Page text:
By Catherine Powell
|Image courtesy Pixabay|
A year after COVID-19 reared its ugly head, business owners are still reeling from its effects. With more consumers staying home, every business from restaurants and travel to retail have found their profits way off. Even many service-based businesses have seen profit margins plummet due to the pandemic. While this health crisis is unprecedented, it isn’t the only disaster that business owners have faced in recent years. Less than four years ago, we in North Florida had to deal with the destruction caused by Hurricane Irma which hit a year after Hurricane Matthew. While some businesses were forced to close their doors after they blew threw town, others were able to weather the storm, especially those who had business insurance. If you own a business and don’t want to be derailed by disaster, let me show you what you need to know.
Who’s driving the bus?
Entrepreneurs like to think they’re in charge of their business. Everything from the staff to the products and the marketing is planned and executed like a military campaign. No stone is left unturned to make sure that the business plan is a roadmap to success. While this is a great way to build a business, what can derail even the best-laid plans is to be confronted with the unexpected:
1. A fire can damage or destroy your office or warehouse.
2. A storm can flood your business.
3. An earthquake or tornado can cause destruction.
4. A client can get injured while on your property.
5. A customer can be injured by one of your products.
6. Your computers can be hacked.
7. You can be sued by a disgruntled client.
How business insurance helps you deal with disaster.
Image courtesy Pixabay
While nobody can foresee the future, what business insurance can do is help you deal with disruptions that can occur without warning. That being said, what would happen to your business should disaster strike? Who would pay the rent and your employees if something beyond your control were to shut your business down for weeks or months? Do you have the financial resources to defend your business in court, or to pay a substantial judgment against it? Business insurance is designed to help owners deal with unexpected problems that can damage a company’s ability to survive disruption.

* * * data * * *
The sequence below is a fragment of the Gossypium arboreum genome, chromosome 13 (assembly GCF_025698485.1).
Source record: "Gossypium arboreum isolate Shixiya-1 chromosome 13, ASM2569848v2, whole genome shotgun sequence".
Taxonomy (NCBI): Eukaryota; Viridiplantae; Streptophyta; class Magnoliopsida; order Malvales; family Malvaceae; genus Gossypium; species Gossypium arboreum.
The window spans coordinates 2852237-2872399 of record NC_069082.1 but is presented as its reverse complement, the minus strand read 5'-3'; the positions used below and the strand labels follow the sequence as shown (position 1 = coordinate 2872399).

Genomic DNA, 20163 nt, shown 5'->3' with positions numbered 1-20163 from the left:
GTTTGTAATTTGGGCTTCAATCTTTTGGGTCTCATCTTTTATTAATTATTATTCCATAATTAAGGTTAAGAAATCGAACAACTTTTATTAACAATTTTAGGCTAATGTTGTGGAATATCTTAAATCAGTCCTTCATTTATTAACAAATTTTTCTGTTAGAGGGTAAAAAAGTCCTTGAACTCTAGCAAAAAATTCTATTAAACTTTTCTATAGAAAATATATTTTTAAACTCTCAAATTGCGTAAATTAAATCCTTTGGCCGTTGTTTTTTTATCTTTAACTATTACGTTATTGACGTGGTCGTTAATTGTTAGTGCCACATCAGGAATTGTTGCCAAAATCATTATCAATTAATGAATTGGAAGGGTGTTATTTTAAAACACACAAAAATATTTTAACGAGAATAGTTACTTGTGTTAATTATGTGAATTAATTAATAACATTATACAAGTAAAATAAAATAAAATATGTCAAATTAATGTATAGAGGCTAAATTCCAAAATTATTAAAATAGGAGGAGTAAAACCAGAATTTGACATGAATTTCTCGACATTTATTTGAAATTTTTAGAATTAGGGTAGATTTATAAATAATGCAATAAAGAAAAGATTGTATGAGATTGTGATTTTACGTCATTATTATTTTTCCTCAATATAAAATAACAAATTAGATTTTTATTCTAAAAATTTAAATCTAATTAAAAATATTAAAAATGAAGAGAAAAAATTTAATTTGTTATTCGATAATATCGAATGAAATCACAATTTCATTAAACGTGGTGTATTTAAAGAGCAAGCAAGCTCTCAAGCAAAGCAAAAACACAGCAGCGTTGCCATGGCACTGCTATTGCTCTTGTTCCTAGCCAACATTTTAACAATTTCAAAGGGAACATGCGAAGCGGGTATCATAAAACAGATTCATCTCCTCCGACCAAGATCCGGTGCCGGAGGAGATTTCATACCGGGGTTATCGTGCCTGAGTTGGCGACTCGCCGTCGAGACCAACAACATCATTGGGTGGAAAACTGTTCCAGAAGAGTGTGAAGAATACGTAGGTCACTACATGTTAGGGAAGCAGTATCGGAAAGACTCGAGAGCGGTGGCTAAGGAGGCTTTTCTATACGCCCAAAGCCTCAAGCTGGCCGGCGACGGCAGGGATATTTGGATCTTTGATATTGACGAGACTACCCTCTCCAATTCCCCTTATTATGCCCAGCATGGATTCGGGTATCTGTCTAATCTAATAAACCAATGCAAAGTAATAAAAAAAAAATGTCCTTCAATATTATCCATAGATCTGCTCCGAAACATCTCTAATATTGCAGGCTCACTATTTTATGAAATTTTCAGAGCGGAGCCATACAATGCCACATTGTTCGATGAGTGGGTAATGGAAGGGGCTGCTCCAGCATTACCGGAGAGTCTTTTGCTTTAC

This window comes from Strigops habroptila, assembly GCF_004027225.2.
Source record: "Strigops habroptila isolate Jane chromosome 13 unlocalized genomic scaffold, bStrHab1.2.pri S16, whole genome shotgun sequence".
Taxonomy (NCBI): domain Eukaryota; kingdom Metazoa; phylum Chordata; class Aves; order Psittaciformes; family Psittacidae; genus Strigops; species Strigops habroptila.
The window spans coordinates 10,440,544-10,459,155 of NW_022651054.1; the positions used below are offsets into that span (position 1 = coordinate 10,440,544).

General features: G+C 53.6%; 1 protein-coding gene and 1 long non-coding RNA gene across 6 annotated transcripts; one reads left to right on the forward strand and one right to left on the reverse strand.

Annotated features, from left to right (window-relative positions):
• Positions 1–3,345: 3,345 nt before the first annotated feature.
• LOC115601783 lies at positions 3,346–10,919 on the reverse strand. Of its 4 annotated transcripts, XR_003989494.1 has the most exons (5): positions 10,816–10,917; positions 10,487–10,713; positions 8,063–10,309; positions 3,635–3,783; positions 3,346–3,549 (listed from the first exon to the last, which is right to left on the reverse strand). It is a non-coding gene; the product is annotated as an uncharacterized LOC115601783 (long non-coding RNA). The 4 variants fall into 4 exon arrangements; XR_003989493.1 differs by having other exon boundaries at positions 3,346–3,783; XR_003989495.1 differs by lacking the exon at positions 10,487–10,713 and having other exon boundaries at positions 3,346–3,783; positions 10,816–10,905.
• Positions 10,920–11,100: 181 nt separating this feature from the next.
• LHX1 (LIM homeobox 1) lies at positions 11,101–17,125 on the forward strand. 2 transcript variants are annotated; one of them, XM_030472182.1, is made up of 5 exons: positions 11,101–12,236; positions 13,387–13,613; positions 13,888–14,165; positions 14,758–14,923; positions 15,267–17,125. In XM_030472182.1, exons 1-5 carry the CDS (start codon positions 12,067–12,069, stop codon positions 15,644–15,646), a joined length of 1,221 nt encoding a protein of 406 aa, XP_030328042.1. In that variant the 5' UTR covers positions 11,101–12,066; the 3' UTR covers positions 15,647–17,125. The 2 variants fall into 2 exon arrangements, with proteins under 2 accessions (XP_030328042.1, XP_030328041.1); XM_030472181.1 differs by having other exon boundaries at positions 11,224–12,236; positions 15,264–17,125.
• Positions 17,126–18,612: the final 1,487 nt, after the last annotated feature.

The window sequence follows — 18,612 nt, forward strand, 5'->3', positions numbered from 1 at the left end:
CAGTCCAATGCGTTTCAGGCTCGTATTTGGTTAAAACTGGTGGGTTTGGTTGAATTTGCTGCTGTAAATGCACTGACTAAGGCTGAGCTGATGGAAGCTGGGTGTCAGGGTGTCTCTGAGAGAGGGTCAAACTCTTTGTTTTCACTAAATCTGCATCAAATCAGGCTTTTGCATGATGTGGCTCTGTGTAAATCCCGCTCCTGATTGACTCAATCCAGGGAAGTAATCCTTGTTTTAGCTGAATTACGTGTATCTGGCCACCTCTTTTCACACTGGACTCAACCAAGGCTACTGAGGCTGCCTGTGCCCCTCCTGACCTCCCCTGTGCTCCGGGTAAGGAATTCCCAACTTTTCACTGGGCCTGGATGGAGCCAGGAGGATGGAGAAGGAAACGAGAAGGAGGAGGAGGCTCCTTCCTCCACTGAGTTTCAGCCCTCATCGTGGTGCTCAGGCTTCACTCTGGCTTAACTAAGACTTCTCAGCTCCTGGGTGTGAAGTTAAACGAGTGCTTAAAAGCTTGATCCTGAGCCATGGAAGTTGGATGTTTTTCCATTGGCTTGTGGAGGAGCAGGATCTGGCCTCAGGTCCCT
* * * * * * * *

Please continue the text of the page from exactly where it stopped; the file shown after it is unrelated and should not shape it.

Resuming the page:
1. Property damage coverage can help you repair or replace furnishings, electronics, inventory, and even the structure in which your business is located.
2. General liability protects you should a customer be injured while on your property.
3. Worker’s Comp covers you for work-related accidents that happen to your staff.
4. Product liability can make sure that a product defect doesn’t cause your business to shut its doors forever.
5. Errors and omissions help you rebound from a costly error by you or your staff should a client sue you for harming their business due to something you or your staff did or did not do.
6. Cybersecurity insurance is there to help you deal with everything from data loss to ransomware that can disrupt your business or even result in a lawsuit by your customers.
7. Business interruption insurance makes sure that you can cover business expenses should your business be shut down due to unforeseen circumstances.
What kind of coverage is best for your business?
Image courtesy Pixabay
With so many different kinds of potential calamities to deal with, some business owners fear that getting covered is going to take a big bite out of their bottom line. This couldn’t be farther from the truth. In fact, in an effort to simplify business insurance for small businesses, the insurance industry has developed a policy that’s designed to bundle a variety of coverage in one cost-effective package. It’s called a Business Owner’s Policy, otherwise known as a BOP. While this package isn’t a one-size-fits-all policy, for many businesses it’s a good fit. Does your company:
1. need multiple kinds of insurance coverage?
2. use your cars or rent cars for business purposes?
3. lease computers, office equipment, and/or furniture?
A BOP is designed to cover a business from losses due to property damage, liability issues, and business interruptions. This kind of business insurance can also be augmented to include additional coverage such as theft, forgery, commercial auto coverage, flood insurance, and inventory spoilage. Even cyber liability insurance can be added as an endorsement with some carriers. What it doesn’t include is worker’s comp, professional liability, health or disability insurance. Still, if your business qualifies, a BOP could simplify many of your business insurance needs in one policy. The only caveat is that when it comes to the qualifications for a Business Owner’s Policy, insurers put limits on the size, class, and revenue of a business.
Does insurance cover losses due to pandemics?
While a BOP and other commercial business insurance policies offer a great deal of coverage, there’s little you can do to insure your company against contagion. That’s because there are currently no insurance products available to cover a business from losses due to pathogens such as COVID-19. The reason for this is that the risk of pandemics is difficult to assess and price. But that doesn’t mean that insurance companies won’t offer such policies in the future.
In the meantime, if you’re looking to find out more about how business insurance can protect your company from unforeseen calamities, call your insurance agent today.
Catherine Powell is the owner of A Plus All Florida, Insurance in Orange Park, Florida. To find out more about saving money on all your insurance needs, check out her website at http://aplusallfloridainsuranceinc.com/